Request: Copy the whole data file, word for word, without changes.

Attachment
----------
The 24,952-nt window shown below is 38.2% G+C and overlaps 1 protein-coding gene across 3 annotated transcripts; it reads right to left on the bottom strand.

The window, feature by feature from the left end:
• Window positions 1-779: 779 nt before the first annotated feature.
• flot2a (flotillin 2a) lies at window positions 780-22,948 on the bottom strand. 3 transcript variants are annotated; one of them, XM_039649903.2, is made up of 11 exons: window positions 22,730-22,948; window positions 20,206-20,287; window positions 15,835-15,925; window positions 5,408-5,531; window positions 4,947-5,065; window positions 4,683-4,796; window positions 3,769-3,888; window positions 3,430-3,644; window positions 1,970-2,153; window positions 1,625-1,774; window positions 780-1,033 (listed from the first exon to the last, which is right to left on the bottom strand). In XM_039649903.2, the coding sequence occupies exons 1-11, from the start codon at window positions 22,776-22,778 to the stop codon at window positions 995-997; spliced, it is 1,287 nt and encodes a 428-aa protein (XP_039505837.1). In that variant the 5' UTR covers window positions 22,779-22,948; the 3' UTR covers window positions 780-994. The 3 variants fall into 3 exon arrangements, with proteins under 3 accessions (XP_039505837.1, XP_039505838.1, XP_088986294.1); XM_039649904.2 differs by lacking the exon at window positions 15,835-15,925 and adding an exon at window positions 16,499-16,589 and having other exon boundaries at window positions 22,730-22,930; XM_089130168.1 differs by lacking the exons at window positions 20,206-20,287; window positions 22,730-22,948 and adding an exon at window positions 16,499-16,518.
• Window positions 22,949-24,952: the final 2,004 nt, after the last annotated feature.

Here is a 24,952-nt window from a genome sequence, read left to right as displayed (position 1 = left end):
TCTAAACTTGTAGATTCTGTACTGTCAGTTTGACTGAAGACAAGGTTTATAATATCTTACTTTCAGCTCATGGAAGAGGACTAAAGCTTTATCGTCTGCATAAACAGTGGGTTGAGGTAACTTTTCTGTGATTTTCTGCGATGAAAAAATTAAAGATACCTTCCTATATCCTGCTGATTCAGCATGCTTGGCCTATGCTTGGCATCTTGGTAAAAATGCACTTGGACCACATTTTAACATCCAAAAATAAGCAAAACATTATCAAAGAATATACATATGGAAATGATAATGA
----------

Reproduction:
The 24,952-nt window shown below is 38.2% G+C and overlaps 1 protein-coding gene across 3 annotated transcripts; it reads right to left on the bottom strand.

The window, feature by feature from the left end:
• Window positions 1-779: 779 nt before the first annotated feature.
• flot2a (flotillin 2a) lies at window positions 780-22,948 on the bottom strand. 3 transcript variants are annotated; one of them, XM_039649903.2, is made up of 11 exons: window positions 22,730-22,948; window positions 20,206-20,287; window positions 15,835-15,925; window positions 5,408-5,531; window positions 4,947-5,065; window positions 4,683-4,796; window positions 3,769-3,888; window positions 3,430-3,644; window positions 1,970-2,153; window positions 1,625-1,774; window positions 780-1,033 (listed from the first exon to the last, which is right to left on the bottom strand). In XM_039649903.2, the coding sequence occupies exons 1-11, from the start codon at window positions 22,776-22,778 to the stop codon at window positions 995-997; spliced, it is 1,287 nt and encodes a 428-aa protein (XP_039505837.1). In that variant the 5' UTR covers window positions 22,779-22,948; the 3' UTR covers window positions 780-994. The 3 variants fall into 3 exon arrangements, with proteins under 3 accessions (XP_039505837.1, XP_039505838.1, XP_088986294.1); XM_039649904.2 differs by lacking the exon at window positions 15,835-15,925 and adding an exon at window positions 16,499-16,589 and having other exon boundaries at window positions 22,730-22,930; XM_089130168.1 differs by lacking the exons at window positions 20,206-20,287; window positions 22,730-22,948 and adding an exon at window positions 16,499-16,518.
• Window positions 22,949-24,952: the final 2,004 nt, after the last annotated feature.

Here is a 24,952-nt window from a genome sequence, read left to right as displayed (position 1 = left end):
TCTAAACTTGTAGATTCTGTACTGTCAGTTTGACTGAAGACAAGGTTTATAATATCTTACTTTCAGCTCATGGAAGAGGACTAAAGCTTTATCGTCTGCATAAACAGTGGGTTGAGGTAACTTTTCTGTGATTTTCTGCGATGAAAAAATTAAAGATACCTTCCTATATCCTGCTGATTCAGCATGCTTGGCCTATGCTTGGCATCTTGGTAAAAATGCACTTGGACCACATTTTAACATCCAAAAATAAGCAAAACATTATCAAAGAATATACATATGGAAATGATAATGA